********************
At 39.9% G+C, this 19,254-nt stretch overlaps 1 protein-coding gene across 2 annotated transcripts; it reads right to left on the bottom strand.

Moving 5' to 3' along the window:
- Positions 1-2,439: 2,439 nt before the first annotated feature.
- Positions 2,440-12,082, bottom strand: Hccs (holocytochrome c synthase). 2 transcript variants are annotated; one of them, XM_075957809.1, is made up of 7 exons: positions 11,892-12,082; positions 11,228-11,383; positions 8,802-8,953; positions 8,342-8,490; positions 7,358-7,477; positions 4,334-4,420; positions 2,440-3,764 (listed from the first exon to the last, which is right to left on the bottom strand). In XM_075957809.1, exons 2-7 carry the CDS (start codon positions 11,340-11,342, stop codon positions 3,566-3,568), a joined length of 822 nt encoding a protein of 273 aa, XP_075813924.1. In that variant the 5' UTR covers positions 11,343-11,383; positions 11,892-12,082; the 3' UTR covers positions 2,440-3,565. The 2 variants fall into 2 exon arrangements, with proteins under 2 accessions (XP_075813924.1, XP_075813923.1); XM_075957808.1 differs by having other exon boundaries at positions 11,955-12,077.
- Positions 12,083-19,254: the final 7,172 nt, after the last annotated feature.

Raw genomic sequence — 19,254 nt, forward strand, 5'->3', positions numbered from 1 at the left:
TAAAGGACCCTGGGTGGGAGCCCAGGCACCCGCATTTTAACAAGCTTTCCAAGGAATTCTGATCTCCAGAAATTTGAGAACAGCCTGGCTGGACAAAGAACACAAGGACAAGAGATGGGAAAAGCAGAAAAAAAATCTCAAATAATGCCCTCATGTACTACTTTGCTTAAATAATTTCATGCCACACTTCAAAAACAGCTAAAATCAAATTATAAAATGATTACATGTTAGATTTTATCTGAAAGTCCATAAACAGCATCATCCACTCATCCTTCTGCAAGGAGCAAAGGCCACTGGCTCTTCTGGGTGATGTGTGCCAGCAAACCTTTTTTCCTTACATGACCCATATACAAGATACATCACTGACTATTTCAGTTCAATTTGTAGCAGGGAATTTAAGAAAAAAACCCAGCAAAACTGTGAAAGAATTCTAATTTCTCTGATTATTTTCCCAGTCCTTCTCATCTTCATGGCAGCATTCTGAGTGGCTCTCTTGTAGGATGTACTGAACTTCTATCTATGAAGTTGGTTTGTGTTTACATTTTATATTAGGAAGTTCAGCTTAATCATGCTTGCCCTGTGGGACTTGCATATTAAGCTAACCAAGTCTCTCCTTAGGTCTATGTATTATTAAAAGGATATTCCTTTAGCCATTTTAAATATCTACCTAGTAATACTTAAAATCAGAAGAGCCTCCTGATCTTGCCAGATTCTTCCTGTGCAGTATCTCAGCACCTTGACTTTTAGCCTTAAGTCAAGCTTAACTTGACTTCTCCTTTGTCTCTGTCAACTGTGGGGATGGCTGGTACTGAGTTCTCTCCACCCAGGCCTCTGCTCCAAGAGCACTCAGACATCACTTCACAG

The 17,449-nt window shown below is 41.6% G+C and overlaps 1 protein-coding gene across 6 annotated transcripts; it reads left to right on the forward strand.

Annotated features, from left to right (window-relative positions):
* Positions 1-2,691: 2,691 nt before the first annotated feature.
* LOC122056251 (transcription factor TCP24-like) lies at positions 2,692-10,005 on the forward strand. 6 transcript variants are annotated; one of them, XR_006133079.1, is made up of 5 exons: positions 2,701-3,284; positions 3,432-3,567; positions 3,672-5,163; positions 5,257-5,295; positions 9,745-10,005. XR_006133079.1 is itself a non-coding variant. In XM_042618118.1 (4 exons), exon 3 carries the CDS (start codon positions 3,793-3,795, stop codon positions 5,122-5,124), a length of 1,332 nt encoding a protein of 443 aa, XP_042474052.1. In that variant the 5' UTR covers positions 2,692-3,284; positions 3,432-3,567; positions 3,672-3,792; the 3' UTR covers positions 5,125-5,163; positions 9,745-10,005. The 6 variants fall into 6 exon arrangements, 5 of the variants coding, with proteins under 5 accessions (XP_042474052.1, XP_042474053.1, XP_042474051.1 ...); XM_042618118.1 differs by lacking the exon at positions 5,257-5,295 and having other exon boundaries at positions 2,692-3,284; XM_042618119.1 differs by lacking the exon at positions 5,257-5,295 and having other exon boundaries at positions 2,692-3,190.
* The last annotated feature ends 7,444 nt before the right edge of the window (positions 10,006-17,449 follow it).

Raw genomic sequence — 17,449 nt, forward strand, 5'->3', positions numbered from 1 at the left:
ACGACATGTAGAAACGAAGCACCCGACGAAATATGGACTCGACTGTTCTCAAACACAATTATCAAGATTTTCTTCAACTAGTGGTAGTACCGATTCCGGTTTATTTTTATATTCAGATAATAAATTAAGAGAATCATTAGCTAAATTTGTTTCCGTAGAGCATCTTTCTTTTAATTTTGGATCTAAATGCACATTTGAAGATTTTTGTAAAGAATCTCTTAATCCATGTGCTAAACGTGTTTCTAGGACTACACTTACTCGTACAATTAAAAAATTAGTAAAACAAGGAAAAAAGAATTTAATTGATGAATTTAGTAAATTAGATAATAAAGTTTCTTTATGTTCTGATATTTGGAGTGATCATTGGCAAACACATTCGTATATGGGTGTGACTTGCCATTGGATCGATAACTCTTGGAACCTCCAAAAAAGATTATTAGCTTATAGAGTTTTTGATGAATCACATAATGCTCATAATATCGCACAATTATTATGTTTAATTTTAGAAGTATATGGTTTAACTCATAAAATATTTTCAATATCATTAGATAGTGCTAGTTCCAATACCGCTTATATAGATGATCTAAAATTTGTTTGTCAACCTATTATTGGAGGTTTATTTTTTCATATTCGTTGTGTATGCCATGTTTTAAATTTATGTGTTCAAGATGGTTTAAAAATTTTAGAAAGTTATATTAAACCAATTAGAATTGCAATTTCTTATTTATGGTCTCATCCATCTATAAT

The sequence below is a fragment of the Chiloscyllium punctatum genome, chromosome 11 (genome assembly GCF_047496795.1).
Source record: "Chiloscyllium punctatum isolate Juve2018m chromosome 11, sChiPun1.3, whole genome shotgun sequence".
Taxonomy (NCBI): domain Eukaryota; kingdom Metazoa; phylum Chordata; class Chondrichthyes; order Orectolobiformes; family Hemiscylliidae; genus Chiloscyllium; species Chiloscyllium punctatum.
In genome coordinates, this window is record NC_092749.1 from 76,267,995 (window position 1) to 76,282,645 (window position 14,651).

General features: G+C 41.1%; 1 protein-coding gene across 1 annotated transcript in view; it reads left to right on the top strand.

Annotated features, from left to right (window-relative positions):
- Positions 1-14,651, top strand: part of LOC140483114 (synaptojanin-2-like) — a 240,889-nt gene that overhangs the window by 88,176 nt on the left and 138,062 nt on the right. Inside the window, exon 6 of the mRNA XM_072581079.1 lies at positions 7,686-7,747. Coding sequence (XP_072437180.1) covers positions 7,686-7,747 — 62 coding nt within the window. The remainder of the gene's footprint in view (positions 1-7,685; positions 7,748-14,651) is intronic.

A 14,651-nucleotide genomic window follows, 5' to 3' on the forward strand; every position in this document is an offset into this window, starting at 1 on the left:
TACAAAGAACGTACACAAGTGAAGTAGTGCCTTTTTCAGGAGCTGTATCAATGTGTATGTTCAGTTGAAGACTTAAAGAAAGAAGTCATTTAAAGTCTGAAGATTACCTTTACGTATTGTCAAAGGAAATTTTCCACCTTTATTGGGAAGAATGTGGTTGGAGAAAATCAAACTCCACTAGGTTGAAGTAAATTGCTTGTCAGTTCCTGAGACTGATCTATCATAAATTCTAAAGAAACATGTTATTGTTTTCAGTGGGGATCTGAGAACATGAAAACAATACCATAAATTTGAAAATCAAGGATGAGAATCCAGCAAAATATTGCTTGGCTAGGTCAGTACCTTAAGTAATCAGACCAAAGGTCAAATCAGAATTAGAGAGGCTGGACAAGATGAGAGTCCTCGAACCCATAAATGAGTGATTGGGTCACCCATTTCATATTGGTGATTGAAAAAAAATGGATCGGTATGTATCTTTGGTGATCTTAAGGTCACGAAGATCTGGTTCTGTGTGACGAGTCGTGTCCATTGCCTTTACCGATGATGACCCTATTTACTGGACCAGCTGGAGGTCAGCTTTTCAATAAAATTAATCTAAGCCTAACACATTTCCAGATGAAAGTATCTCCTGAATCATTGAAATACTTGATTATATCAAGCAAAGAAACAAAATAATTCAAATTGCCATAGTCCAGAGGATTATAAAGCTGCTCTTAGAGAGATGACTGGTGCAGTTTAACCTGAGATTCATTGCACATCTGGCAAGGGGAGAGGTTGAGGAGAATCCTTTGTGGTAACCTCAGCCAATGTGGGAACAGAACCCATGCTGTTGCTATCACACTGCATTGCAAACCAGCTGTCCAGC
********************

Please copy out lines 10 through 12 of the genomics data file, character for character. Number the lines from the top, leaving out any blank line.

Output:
* Positions 1-2,691: 2,691 nt before the first annotated feature.
* LOC122056251 (transcription factor TCP24-like) lies at positions 2,692-10,005 on the forward strand. 6 transcript variants are annotated; one of them, XR_006133079.1, is made up of 5 exons: positions 2,701-3,284; positions 3,432-3,567; positions 3,672-5,163; positions 5,257-5,295; positions 9,745-10,005. XR_006133079.1 is itself a non-coding variant. In XM_042618118.1 (4 exons), exon 3 carries the CDS (start codon positions 3,793-3,795, stop codon positions 5,122-5,124), a length of 1,332 nt encoding a protein of 443 aa, XP_042474052.1. In that variant the 5' UTR covers positions 2,692-3,284; positions 3,432-3,567; positions 3,672-3,792; the 3' UTR covers positions 5,125-5,163; positions 9,745-10,005. The 6 variants fall into 6 exon arrangements, 5 of the variants coding, with proteins under 5 accessions (XP_042474052.1, XP_042474053.1, XP_042474051.1 ...); XM_042618118.1 differs by lacking the exon at positions 5,257-5,295 and having other exon boundaries at positions 2,692-3,284; XM_042618119.1 differs by lacking the exon at positions 5,257-5,295 and having other exon boundaries at positions 2,692-3,190.
* The last annotated feature ends 7,444 nt before the right edge of the window (positions 10,006-17,449 follow it).